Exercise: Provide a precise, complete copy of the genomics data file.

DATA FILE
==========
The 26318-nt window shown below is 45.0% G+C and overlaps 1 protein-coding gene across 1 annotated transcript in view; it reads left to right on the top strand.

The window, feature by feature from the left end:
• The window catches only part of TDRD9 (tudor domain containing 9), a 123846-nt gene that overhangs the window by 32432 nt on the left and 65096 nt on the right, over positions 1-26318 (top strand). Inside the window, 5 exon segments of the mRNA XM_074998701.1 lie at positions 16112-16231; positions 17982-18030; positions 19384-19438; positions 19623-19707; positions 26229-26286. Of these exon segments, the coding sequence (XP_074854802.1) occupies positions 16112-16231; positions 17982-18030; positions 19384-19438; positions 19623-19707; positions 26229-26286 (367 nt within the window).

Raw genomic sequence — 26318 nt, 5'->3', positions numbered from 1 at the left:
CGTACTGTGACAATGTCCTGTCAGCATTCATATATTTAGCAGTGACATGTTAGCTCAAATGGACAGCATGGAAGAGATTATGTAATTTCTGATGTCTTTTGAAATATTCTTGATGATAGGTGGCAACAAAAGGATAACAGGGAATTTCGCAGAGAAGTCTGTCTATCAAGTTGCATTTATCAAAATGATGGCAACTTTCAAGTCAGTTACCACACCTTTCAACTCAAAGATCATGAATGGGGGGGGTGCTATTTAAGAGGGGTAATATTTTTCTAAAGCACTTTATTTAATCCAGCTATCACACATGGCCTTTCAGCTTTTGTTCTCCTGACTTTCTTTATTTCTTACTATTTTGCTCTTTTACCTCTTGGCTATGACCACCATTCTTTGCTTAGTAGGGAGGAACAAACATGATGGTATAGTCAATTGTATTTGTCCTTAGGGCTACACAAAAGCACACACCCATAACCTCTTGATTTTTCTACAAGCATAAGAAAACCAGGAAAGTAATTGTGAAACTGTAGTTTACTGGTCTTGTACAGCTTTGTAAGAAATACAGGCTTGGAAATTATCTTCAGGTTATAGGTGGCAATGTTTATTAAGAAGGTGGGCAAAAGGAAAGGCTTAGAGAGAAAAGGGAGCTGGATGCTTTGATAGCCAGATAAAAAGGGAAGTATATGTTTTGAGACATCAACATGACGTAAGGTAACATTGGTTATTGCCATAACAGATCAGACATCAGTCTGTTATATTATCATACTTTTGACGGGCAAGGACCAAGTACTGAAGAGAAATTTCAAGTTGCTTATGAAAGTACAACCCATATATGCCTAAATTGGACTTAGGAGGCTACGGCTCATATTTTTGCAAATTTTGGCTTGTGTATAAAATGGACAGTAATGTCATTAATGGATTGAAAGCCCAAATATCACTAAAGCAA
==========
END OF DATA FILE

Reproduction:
The 26318-nt window shown below is 45.0% G+C and overlaps 1 protein-coding gene across 1 annotated transcript in view; it reads left to right on the top strand.

The window, feature by feature from the left end:
• The window catches only part of TDRD9 (tudor domain containing 9), a 123846-nt gene that overhangs the window by 32432 nt on the left and 65096 nt on the right, over positions 1-26318 (top strand). Inside the window, 5 exon segments of the mRNA XM_074998701.1 lie at positions 16112-16231; positions 17982-18030; positions 19384-19438; positions 19623-19707; positions 26229-26286. Of these exon segments, the coding sequence (XP_074854802.1) occupies positions 16112-16231; positions 17982-18030; positions 19384-19438; positions 19623-19707; positions 26229-26286 (367 nt within the window).

Raw genomic sequence — 26318 nt, 5'->3', positions numbered from 1 at the left:
CGTACTGTGACAATGTCCTGTCAGCATTCATATATTTAGCAGTGACATGTTAGCTCAAATGGACAGCATGGAAGAGATTATGTAATTTCTGATGTCTTTTGAAATATTCTTGATGATAGGTGGCAACAAAAGGATAACAGGGAATTTCGCAGAGAAGTCTGTCTATCAAGTTGCATTTATCAAAATGATGGCAACTTTCAAGTCAGTTACCACACCTTTCAACTCAAAGATCATGAATGGGGGGGGTGCTATTTAAGAGGGGTAATATTTTTCTAAAGCACTTTATTTAATCCAGCTATCACACATGGCCTTTCAGCTTTTGTTCTCCTGACTTTCTTTATTTCTTACTATTTTGCTCTTTTACCTCTTGGCTATGACCACCATTCTTTGCTTAGTAGGGAGGAACAAACATGATGGTATAGTCAATTGTATTTGTCCTTAGGGCTACACAAAAGCACACACCCATAACCTCTTGATTTTTCTACAAGCATAAGAAAACCAGGAAAGTAATTGTGAAACTGTAGTTTACTGGTCTTGTACAGCTTTGTAAGAAATACAGGCTTGGAAATTATCTTCAGGTTATAGGTGGCAATGTTTATTAAGAAGGTGGGCAAAAGGAAAGGCTTAGAGAGAAAAGGGAGCTGGATGCTTTGATAGCCAGATAAAAAGGGAAGTATATGTTTTGAGACATCAACATGACGTAAGGTAACATTGGTTATTGCCATAACAGATCAGACATCAGTCTGTTATATTATCATACTTTTGACGGGCAAGGACCAAGTACTGAAGAGAAATTTCAAGTTGCTTATGAAAGTACAACCCATATATGCCTAAATTGGACTTAGGAGGCTACGGCTCATATTTTTGCAAATTTTGGCTTGTGTATAAAATGGACAGTAATGTCATTAATGGATTGAAAGCCCAAATATCACTAAAGCAA